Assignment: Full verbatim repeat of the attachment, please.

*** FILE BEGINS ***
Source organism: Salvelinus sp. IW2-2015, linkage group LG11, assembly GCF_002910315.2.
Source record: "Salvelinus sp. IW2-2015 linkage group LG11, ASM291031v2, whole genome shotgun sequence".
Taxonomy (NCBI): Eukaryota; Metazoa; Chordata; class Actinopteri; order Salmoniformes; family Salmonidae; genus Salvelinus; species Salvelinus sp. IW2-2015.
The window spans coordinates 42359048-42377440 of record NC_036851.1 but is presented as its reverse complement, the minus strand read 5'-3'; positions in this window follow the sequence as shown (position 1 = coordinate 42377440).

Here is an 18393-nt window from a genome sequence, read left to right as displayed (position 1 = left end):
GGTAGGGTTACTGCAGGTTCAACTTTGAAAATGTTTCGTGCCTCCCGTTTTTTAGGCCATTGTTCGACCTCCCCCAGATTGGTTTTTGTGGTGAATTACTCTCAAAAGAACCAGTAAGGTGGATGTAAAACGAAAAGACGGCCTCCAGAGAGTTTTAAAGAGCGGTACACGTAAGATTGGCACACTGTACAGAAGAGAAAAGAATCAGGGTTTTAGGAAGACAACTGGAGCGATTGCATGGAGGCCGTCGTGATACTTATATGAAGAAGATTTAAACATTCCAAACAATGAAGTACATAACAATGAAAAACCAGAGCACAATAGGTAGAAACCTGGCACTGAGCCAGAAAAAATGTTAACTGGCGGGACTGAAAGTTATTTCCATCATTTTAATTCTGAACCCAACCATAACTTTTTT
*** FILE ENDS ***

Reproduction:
Source organism: Salvelinus sp. IW2-2015, linkage group LG11, assembly GCF_002910315.2.
Source record: "Salvelinus sp. IW2-2015 linkage group LG11, ASM291031v2, whole genome shotgun sequence".
Taxonomy (NCBI): Eukaryota; Metazoa; Chordata; class Actinopteri; order Salmoniformes; family Salmonidae; genus Salvelinus; species Salvelinus sp. IW2-2015.
The window spans coordinates 42359048-42377440 of record NC_036851.1 but is presented as its reverse complement, the minus strand read 5'-3'; positions in this window follow the sequence as shown (position 1 = coordinate 42377440).

Here is an 18393-nt window from a genome sequence, read left to right as displayed (position 1 = left end):
GGTAGGGTTACTGCAGGTTCAACTTTGAAAATGTTTCGTGCCTCCCGTTTTTTAGGCCATTGTTCGACCTCCCCCAGATTGGTTTTTGTGGTGAATTACTCTCAAAAGAACCAGTAAGGTGGATGTAAAACGAAAAGACGGCCTCCAGAGAGTTTTAAAGAGCGGTACACGTAAGATTGGCACACTGTACAGAAGAGAAAAGAATCAGGGTTTTAGGAAGACAACTGGAGCGATTGCATGGAGGCCGTCGTGATACTTATATGAAGAAGATTTAAACATTCCAAACAATGAAGTACATAACAATGAAAAACCAGAGCACAATAGGTAGAAACCTGGCACTGAGCCAGAAAAAATGTTAACTGGCGGGACTGAAAGTTATTTCCATCATTTTAATTCTGAACCCAACCATAACTTTTTT